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#12 Rolling kite, falling water

Artist: Michi Suwa

Date: February 29 - March 29, 2020

Curator: Takuro Ishii

Although Michi Suwa is primarily a painter, she also creates sculptural objects. Curiously, her two-dimensional works evince a three-dimensional perspective, while her three-dimensional works evoke a planar, two-dimensional quality. As a sculptor myself, I always feel uneasy when crafting 3D works based on 2D plans. However, this contradictory element is also one of the things that makes sculpture so interesting. 


Suwa explains her perspective as a “bird’s-eye, overhead vantage point.” For example, when peering directly down at a bottle from above, the vertical height disappears, and the bottle momentarily appears as a perfectly flat, 2D circle. This dynamic transformation – the instant a 3D object morphs into a 2D image – is key to interacting with Suwa’s works. I see her two-dimensional works as an attempt to capture this vertical dynamism on a flat surface. And this approach is the complementary antithesis to the contradiction I feel in my own sculptural practice.


Suwa begins by contemplating subject matter accessible within reach. I feel that through her paintings, she seeks to examines these quotidian fragments of life, recontextualizing reality through the stressed lens of this planar transformation. I, for one, cannot take my eyes off her works.

Takuro Ishii (sculptor)

#12 凧の回転、水の落下


石井 琢郎(彫刻家)



会期:2020年2月29日(土) - 3月29日(日) / 14:00-18:00
オープニング:2月29日(土) 17:00-


1980年 神奈川県に生まれる

2005年 多摩美術大学大学院美術研究科絵画専攻修了


2008年 諏訪未知展 新世代への視点2008 / ギャラリー21+葉 (東京)

2013年 bottleと腰掛け / A-things (東京) 

2015年 ドローイング/interior / A-things (東京) 

2016年 interior / gallery21yo-j (東京)

2019年 island / gallery21yo-j (東京)


2012年 行為の触覚 反復の思考 / 上野の森美術館 (東京)

2018年 絵画の現在 / 府中市美術館 (東京)

2018年 TAMAVIVANT ii Dissémination-散種 / 多摩美術大学アートテーク (東京)

2020年 VOCA展2020 現代美術の展望 -新しい平面の作家たち- / 上野の森美術館 (東京)


Room A installation view  | Photo by Hayato Wakabayashi


Room A installation view  | Photo by Hayato Wakabayashi


Room A installation view  | Photo by Hayato Wakabayashi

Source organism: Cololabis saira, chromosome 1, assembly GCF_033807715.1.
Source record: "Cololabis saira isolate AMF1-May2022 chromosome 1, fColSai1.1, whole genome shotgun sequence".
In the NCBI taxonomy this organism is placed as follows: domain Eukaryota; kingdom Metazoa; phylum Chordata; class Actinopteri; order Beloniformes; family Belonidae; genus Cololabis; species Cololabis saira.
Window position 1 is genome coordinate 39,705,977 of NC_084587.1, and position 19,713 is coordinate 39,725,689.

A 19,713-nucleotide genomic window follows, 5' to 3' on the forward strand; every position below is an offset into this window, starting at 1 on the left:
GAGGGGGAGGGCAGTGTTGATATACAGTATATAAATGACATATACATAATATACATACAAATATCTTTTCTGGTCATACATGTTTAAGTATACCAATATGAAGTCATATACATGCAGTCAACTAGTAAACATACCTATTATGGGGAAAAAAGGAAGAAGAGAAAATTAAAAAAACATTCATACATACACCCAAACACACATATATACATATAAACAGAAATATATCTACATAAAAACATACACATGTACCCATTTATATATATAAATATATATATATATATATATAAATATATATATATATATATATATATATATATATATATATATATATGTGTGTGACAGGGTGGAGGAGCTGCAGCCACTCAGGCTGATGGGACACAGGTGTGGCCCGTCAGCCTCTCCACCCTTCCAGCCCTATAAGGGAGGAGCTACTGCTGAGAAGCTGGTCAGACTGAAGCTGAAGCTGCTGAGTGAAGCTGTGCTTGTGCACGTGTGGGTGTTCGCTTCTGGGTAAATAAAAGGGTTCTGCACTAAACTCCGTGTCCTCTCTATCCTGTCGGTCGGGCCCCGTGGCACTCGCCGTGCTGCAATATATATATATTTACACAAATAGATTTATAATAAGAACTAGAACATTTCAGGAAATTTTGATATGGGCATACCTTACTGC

Room B installation view  | Photo by Hayato Wakabayashi


Room B installation view  | Photo by Hayato Wakabayashi


Room C installation view  | Photo by Hayato Wakabayashi


#13 Fragment Monochrome

Artists: Hajime Mizutani, Takuro Ishii, Keiichiro Tanaka, Shinpei Kageshima, Jun Azumatei

Date: June 6 - 14, 2020

*Originally scheduled to start on April 11 (postponed due to Covid-19).

Curator: Jun Azumatei

The bewitching clear, colorless liquor beckons me into a vibrant polychromatic world. The vibrations of the high-fidelity speakers shake my soul, awash in a psychedelic spectrum of sentiment and time’s embrace. Our lives are undoubtedly enriched by a range of hues, though they remain undetectable by our retains.


For we live in a sea of uncountable color permutations, the resolution growing clearer by the minute, by the second, twenty-four hours a day. Our faculties of sensory perception are constantly being updated, feeding an infinite appetite for the even the slightest improvement, the slightest edge. However, it seems we are sacrificing the richness of our imaginations in exchange for material comfort. I wonder if the sparks of creativity that once welled up in our breasts will be drowned out by the cornucopia of color that overwhelms our eyes. Will these sparks soon seem dull in comparison, fading away into the murky depths of our minds? Or will they shine brighter, entering a new evolutionary state? Or like a dying star, will this newfound brightness cede to collapse, spark relegated to nothing more than star dust.


If we were to replace our optic cells with tinted lenses, we might lose the ability to detect our world with the same perspective as before. On the other hand, we might conceivably become able to detect all the colors that we have overlooked all this time with newfound clarity.


This exhibition features the monochromatic work of four artists, consisting of pencil, charcoal, and oil on paper. I hope the exhibition will serve as a platform for sounding out the presentation and practice of our role as artists in these uncertain times.

Jun Azumatei (contemporary artist)


#13 モノクロームの欠片




近年では、玉石の内側をくり抜く作品を展開すると同時に映像や写真イメージを用いいた作品を模索。現代社会の中で"もの"と彫刻の可能性を探る。主な展覧会に2019個展「One Stone」アズマテイプロジェクト、2017個展「肌理のつらなり」秋山画廊、2016「KAAT突然ミュージアム」KAAT神奈川芸術劇場など。2009年東京藝術大学大学院博士過程彫刻研究領域修了。